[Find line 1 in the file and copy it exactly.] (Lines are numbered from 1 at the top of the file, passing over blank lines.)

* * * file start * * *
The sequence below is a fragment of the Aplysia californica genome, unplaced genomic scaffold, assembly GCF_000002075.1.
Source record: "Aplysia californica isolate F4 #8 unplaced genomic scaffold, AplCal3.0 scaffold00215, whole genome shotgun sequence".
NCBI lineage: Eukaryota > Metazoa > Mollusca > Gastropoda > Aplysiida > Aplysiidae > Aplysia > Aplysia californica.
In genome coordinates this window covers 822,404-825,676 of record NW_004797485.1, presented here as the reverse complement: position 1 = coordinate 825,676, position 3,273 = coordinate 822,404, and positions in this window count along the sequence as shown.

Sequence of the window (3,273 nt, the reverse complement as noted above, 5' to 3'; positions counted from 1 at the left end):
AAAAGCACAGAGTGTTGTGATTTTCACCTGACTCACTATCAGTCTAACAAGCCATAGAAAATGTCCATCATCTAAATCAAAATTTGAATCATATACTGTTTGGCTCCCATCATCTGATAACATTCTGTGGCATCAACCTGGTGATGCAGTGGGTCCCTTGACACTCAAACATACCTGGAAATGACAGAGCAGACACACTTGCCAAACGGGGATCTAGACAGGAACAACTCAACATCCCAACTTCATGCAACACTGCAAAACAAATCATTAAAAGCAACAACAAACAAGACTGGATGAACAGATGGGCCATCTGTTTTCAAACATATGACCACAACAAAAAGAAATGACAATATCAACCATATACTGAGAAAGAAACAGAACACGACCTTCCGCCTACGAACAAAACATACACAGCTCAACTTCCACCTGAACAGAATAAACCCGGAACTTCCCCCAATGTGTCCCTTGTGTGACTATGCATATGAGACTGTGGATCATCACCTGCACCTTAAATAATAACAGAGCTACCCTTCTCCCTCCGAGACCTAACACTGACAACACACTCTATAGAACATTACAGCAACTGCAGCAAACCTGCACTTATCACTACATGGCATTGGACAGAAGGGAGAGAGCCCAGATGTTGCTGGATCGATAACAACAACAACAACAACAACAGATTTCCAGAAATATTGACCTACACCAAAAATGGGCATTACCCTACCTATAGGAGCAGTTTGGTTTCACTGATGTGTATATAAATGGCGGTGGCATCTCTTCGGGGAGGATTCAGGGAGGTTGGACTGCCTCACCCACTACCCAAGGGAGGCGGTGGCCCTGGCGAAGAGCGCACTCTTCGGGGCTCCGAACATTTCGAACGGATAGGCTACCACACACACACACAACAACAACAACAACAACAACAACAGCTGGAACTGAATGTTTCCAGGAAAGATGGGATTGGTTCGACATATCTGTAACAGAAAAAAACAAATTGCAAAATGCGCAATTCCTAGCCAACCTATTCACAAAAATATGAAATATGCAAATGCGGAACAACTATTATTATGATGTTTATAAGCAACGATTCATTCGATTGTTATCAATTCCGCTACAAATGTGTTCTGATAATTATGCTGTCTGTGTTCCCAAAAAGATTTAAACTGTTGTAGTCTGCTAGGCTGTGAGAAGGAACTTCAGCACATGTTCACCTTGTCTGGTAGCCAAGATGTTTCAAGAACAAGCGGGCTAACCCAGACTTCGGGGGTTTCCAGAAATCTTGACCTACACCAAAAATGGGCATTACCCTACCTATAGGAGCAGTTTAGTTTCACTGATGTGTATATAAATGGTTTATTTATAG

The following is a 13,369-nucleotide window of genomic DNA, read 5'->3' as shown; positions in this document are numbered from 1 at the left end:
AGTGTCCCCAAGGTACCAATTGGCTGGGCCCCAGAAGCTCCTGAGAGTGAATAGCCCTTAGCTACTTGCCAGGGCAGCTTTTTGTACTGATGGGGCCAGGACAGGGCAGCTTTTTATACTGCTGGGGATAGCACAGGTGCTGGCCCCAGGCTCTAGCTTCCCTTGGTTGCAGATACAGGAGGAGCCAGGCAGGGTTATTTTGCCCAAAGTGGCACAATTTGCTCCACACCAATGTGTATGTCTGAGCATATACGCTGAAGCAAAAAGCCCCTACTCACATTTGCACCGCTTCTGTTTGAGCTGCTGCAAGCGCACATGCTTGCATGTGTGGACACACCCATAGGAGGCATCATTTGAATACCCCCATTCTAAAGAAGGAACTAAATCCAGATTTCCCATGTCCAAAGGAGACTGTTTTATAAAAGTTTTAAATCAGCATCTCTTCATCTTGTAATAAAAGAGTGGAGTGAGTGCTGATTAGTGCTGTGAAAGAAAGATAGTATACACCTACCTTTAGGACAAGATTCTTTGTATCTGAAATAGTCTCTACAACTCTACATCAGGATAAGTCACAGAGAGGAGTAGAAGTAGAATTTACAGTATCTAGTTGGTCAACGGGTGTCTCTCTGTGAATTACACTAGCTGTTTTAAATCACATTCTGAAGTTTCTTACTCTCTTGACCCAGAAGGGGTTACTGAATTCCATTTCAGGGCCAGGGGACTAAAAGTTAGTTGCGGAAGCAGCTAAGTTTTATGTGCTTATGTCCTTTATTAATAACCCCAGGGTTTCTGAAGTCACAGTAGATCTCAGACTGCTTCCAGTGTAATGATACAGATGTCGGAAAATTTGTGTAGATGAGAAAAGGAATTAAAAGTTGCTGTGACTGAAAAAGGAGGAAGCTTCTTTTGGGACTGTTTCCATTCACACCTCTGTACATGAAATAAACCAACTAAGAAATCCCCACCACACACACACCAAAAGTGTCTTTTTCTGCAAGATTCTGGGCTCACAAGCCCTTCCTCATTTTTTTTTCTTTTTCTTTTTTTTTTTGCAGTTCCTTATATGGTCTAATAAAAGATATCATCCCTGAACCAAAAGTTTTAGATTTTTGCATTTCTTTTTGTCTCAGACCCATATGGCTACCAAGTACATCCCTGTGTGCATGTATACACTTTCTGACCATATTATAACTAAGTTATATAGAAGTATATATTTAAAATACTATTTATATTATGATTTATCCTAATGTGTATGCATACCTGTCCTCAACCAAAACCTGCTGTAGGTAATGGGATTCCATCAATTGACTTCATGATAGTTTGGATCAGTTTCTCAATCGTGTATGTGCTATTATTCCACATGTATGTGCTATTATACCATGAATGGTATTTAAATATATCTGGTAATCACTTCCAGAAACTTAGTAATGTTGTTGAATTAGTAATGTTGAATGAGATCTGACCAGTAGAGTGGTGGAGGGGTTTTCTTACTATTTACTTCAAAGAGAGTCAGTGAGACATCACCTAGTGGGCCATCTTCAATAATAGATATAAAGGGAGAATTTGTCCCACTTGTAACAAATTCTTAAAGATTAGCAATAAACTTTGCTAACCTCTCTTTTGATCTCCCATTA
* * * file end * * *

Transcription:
The sequence below is a fragment of the Aplysia californica genome, unplaced genomic scaffold, assembly GCF_000002075.1.